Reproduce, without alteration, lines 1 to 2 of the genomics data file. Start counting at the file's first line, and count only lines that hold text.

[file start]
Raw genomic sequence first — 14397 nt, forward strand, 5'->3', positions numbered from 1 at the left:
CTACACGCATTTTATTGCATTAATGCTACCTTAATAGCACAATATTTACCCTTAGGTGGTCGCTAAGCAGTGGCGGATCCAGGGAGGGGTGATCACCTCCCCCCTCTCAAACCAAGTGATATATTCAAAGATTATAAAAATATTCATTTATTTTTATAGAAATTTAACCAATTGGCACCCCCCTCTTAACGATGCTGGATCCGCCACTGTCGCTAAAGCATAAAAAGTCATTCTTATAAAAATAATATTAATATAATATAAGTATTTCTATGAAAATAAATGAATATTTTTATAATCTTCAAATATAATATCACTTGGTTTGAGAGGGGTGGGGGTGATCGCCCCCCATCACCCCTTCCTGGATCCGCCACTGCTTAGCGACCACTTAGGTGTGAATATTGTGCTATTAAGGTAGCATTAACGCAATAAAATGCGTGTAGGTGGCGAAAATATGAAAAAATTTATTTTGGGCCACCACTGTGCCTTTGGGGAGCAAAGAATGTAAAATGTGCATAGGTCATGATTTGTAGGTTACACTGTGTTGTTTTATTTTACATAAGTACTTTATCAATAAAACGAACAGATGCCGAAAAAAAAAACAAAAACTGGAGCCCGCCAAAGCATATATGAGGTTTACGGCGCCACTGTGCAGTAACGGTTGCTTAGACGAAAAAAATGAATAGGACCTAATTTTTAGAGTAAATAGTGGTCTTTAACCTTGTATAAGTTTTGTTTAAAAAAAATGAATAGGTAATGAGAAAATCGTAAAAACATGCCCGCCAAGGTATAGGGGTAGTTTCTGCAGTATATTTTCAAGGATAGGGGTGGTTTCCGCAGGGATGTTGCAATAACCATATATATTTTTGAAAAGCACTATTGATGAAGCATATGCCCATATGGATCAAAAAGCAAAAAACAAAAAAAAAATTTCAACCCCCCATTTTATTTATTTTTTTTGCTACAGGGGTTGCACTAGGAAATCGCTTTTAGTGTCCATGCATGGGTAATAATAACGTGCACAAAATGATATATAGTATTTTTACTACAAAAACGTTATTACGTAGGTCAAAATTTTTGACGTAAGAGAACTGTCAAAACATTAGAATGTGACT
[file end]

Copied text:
Raw genomic sequence first — 14397 nt, forward strand, 5'->3', positions numbered from 1 at the left:
CTACACGCATTTTATTGCATTAATGCTACCTTAATAGCACAATATTTACCCTTAGGTGGTCGCTAAGCAGTGGCGGATCCAGGGAGGGGTGATCACCTCCCCCCTCTCAAACCAAGTGATATATTCAAAGATTATAAAAATATTCATTTATTTTTATAGAAATTTAACCAATTGGCACCCCCCTCTTAACGATGCTGGATCCGCCACTGTCGCTAAAGCATAAAAAGTCATTCTTATAAAAATAATATTAATATAATATAAGTATTTCTATGAAAATAAATGAATATTTTTATAATCTTCAAATATAATATCACTTGGTTTGAGAGGGGTGGGGGTGATCGCCCCCCATCACCCCTTCCTGGATCCGCCACTGCTTAGCGACCACTTAGGTGTGAATATTGTGCTATTAAGGTAGCATTAACGCAATAAAATGCGTGTAGGTGGCGAAAATATGAAAAAATTTATTTTGGGCCACCACTGTGCCTTTGGGGAGCAAAGAATGTAAAATGTGCATAGGTCATGATTTGTAGGTTACACTGTGTTGTTTTATTTTACATAAGTACTTTATCAATAAAACGAACAGATGCCGAAAAAAAAAACAAAAACTGGAGCCCGCCAAAGCATATATGAGGTTTACGGCGCCACTGTGCAGTAACGGTTGCTTAGACGAAAAAAATGAATAGGACCTAATTTTTAGAGTAAATAGTGGTCTTTAACCTTGTATAAGTTTTGTTTAAAAAAAATGAATAGGTAATGAGAAAATCGTAAAAACATGCCCGCCAAGGTATAGGGGTAGTTTCTGCAGTATATTTTCAAGGATAGGGGTGGTTTCCGCAGGGATGTTGCAATAACCATATATATTTTTGAAAAGCACTATTGATGAAGCATATGCCCATATGGATCAAAAAGCAAAAAACAAAAAAAAAATTTCAACCCCCCATTTTATTTATTTTTTTTGCTACAGGGGTTGCACTAGGAAATCGCTTTTAGTGTCCATGCATGGGTAATAATAACGTGCACAAAATGATATATAGTATTTTTACTACAAAAACGTTATTACGTAGGTCAAAATTTTTGACGTAAGAGAACTGTCAAAACATTAGAATGTGACT